The reason for the 'stick' type construction is light weight and the box structure is for easy building. I agree that cylindrical structures will be much stronger, next design will use them. An even distribution of stress/strain is the goal. I was once told that the best aircraft construction material is air (love paper though!), its lightweight. All of the fuselage 'sticks' are single thickness 145 gm/m2 (67#) stock with no coatings to keep it light. Weight is important since plane damage is kept to a minimum with a low gross weight and lower inertial mass results in quicker responses to control inputs in flight.

    To make the frame I apply a piece of plastic food wrap to a thick piece of glass. Then using repositionable glue stick, a single sheet fuselage side is attached to the plastic wrap surface. The now vertically oriented 'web strips' are then edge glued to the perimeter. After that, the top fuselage side is carefully recessed into that assembly until tabs engage and fit into slots that assure an even width when completed and 'trap' the load bearing sides between them. The edges are then glued around the perimiter by using tweezers to pull the vertical web flanges outward until the glue is applied. Light pressure is used to reseal the joint. When dry, the part is removed, the underlying tabs are glued then trimmed and finally the 'web' flanges are trimmed (ultimately traps the main building material - AIR). I can post pictures of the construction sequence if requested. Also could make a pdf available for a wing rib or fuselage side if anyone would like to try this.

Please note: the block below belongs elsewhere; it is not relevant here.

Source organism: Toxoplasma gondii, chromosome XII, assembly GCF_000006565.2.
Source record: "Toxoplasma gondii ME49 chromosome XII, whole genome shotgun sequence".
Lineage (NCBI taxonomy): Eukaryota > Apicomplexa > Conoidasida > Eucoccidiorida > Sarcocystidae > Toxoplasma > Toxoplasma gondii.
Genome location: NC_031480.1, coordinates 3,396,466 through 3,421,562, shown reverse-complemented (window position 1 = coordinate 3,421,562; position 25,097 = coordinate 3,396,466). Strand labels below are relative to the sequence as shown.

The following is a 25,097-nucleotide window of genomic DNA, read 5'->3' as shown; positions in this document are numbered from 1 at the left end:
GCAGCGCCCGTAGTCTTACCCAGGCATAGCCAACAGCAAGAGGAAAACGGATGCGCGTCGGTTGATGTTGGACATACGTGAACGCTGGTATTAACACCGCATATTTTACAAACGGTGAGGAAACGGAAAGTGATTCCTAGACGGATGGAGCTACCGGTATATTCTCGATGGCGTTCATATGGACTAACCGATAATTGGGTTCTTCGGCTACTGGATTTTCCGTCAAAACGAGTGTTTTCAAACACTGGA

Could everyone do me a favor, if you post a picture of an aircraft structure could you please weigh the part and post the total weight associated with each picture. We can all learn a lot that way.

    This project is not just about a flying cardstock airplane, it is the craft of extending paper modelling design and building techniques that can be applied to any type of model increasing their durability and adding functionality. I am just disappointed that this leaves little time for me to build cars, mechs, buildings, ships, spacecraft and scale plane display models etc. Love them all!

    Lizzienewell, I lived in Alaska for two years, what a beautiful place, I miss it. Can also appreciate the amount of work you have put into your model.

    Thanks,

    Bob
  7. lizzienewell

    lizzienewell Member

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    I'm fascinated by efficiency. I've been working more for the appearance of efficiency and high strength to weight ratio than I have been working for the actuality of this goal.

    I think this is why I'm interested in airplanes. I also interested in human powered vehicals and in sports that put a high primium on efficiency. I do Nordic skiing, kayaking, and bicycleing. If we applied the thinking involved in HPV design to all of our machinery we could easily solve the "energy crisis" and global warming.

    I'll check on my weight. With fully extended wings my craft has a 9.5 inch (24 cm) wingspan. The fusalage is 4.25 inch (10.5 cm) long. It weighs an ounce. I'm sorry I don't have a gram scale.
    I could cut the weight a bit but my scale wouldn't be accurate enough to give the difference.
  8. Gil

    Gil Active Member